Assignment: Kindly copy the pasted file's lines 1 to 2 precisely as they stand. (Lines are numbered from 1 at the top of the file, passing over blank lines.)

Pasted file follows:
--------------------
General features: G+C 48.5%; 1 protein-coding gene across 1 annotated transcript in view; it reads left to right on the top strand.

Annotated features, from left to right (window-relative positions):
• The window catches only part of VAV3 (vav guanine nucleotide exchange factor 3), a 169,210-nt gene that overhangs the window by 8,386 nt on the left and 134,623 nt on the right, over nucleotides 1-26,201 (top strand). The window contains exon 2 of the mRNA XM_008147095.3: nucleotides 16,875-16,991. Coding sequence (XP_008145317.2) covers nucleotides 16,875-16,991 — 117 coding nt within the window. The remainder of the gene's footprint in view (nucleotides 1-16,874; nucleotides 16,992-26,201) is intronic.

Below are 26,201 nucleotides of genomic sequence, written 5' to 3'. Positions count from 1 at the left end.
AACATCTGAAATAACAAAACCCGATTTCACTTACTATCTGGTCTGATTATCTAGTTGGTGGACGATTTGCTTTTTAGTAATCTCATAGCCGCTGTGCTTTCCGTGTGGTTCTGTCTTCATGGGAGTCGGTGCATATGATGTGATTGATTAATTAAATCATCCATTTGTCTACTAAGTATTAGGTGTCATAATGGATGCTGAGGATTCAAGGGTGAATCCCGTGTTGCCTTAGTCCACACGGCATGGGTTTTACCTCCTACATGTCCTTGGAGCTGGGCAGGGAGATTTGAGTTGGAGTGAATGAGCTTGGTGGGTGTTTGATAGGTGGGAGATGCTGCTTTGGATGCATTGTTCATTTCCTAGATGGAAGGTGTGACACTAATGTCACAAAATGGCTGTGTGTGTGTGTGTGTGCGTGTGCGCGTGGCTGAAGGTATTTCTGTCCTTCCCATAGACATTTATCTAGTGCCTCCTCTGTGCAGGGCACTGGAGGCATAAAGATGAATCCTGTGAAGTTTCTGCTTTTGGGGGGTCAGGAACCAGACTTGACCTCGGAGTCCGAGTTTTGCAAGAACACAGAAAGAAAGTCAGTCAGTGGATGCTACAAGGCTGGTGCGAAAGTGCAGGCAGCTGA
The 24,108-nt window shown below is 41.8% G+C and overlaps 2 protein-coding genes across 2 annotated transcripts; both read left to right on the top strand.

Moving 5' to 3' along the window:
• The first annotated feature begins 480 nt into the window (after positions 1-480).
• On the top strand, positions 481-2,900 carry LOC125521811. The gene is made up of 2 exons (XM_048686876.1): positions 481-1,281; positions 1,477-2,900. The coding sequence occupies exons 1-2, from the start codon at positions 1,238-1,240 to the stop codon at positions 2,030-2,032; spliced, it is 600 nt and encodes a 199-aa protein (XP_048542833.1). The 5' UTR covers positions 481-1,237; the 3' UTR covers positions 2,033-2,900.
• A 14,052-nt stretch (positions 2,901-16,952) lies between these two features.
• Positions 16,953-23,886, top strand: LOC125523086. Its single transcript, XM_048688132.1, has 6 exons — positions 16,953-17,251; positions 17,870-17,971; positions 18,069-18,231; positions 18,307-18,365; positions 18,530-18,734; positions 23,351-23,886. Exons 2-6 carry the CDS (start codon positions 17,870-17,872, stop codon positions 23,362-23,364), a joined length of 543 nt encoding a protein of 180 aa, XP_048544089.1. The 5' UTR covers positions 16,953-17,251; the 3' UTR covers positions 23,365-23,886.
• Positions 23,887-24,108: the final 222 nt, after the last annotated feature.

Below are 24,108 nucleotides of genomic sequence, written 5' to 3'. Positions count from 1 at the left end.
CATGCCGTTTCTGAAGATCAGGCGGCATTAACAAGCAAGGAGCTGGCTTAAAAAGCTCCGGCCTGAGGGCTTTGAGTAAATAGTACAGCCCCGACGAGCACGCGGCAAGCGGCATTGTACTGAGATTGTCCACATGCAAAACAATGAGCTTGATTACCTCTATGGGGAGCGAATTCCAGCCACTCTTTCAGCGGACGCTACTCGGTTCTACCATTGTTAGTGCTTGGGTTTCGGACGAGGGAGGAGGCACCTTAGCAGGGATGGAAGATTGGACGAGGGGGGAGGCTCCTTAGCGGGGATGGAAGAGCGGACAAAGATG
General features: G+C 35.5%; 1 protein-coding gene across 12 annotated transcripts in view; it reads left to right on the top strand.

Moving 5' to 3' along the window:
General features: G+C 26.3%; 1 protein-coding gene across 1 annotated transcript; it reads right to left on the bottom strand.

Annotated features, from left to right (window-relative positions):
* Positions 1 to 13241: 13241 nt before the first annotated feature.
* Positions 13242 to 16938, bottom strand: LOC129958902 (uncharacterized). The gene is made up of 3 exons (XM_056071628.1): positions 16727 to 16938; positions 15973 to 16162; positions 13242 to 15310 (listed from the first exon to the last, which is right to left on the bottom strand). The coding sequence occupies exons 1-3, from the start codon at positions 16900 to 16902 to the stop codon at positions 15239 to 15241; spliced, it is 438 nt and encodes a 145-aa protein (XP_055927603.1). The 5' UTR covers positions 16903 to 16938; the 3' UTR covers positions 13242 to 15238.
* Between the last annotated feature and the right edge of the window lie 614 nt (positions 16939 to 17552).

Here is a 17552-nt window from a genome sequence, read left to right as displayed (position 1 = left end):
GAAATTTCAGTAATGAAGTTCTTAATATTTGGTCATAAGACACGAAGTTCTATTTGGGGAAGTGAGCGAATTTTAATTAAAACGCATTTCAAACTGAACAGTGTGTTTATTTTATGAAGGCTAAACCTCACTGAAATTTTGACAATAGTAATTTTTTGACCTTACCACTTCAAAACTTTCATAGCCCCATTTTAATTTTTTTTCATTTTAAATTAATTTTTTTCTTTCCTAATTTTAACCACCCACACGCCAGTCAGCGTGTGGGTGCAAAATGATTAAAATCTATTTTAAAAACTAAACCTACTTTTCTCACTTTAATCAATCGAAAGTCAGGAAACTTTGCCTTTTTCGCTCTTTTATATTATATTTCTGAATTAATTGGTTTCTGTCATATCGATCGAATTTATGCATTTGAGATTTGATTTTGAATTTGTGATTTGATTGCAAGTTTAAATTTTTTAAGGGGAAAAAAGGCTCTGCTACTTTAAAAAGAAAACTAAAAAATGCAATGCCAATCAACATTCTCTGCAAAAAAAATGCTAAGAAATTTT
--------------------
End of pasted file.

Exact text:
General features: G+C 48.5%; 1 protein-coding gene across 1 annotated transcript in view; it reads left to right on the top strand.

Annotated features, from left to right (window-relative positions):